The effects of static and dynamic stretching on reaction time and performance in a countermovement jump Public Deposited

http://ir.library.oregonstate.edu/concern/graduate_thesis_or_dissertations/vm40xw839

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  • PURPOSE: The purpose of this research was to quantify the effects of a warm-up with static or dynamic stretching on countermovement jump height, reaction time, muscle onsets for tibialis anterior (TA) and vastus lateralis (VL), and low back/ hamstring flexibility. METHODS: Twenty one recreationally-active males (24.4 ± 4.5 yrs), recruited from the university community, completed 3 data collection sessions. Inclusion criteria were regular participation (30 minutes, 3 days per week) in exercise including resistance training, sprinting, or jumping, and no history of lower extremity injury in the past 6 months. Each session included a 5 minute treadmill jog followed by one of the stretch treatments: no stretching (NS), static stretching (SS), or dynamic stretching (DS). After the general warm-up and treatment, the participant performed a sit-and-reach test to assess low back and hamstring flexibility. Next, the participant completed a series of ten maximal-effort countermovement jumps (CMJ), during which he was asked to jump as quickly as possible after seeing a visual stimulus (light). The onset of movement and CMJ height were determined from force plate data, and muscle onsets (TA and VL) were obtained using surface electromyography (sEMG). Ground reaction forces were recorded at 2000 Hz using a portable force plate, and filtered at 25 Hz. Outcome measures included maximal jump height, reaction time, and muscle onset (TA and VL). A repeated measures 3 (treatment) by 8 (jump) ANOVA was used to assess CMJ height. Additional outcome measures (reaction time, muscle onsets, flexibility) were assessed using separate repeated-measures one-way ANOVA. RESULTS: Results of the 3x8 repeated-measures ANOVA for CMJ height revealed a significant main effect of treatment (p=.004). Post hoc analysis showed significant differences between NS (41.4cm) and DS (43.0cm) (p=.0045), and between SS (41.9cm) and DS (p=.0435), but not between NS and SS (p=.4605). Analysis also revealed a significant main effect of jump (p=.005) on CMJ height: mean jump height progressively decreased from the early to the late jumps. No significant interaction between treatment and jump was observed (p=.571). The analysis of reaction time, TA and VL sEMG onsets showed no significant effects. Treatment also had a main effect (p<.001) on flexibility. Post hoc analysis revealed improved flexibility after both SS (p=.002) and DS (p<.001) compared with NS, with no difference in flexibility between the two treatments (p=.530). CONCLUSION: CMJ height was significantly higher during the DS condition compared to SS and NS, with no difference between NS and SS. Additionally, reaction time and muscle onsets were not influenced by either stretch technique. Athletes in sports requiring lower-extremity power should use dynamic stretching techniques in warm-up to enhance flexibility while improving performance.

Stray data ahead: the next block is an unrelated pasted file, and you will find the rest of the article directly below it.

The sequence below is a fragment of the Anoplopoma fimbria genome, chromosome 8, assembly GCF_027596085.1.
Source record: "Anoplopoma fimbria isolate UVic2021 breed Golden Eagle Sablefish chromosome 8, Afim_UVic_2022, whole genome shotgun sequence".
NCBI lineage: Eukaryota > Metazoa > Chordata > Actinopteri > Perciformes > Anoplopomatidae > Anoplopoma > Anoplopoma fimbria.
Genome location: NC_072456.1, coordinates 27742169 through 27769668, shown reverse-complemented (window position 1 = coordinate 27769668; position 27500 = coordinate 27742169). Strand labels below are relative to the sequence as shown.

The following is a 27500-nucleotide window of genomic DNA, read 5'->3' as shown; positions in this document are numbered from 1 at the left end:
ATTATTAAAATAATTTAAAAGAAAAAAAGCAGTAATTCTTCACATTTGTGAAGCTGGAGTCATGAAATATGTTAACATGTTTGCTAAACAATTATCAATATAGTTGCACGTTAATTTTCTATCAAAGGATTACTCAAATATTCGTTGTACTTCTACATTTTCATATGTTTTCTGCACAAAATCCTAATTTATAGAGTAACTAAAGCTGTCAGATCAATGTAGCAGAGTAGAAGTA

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  • description.provenance : Submitted by Erica Perrier (perriere@onid.orst.edu) on 2009-06-05T22:20:03Z No. of bitstreams: 1 Thesis Final Manuscript.pdf: 1662225 bytes, checksum: 0aa1a3fc7ca35fd205dc8a03a5544906 (MD5)
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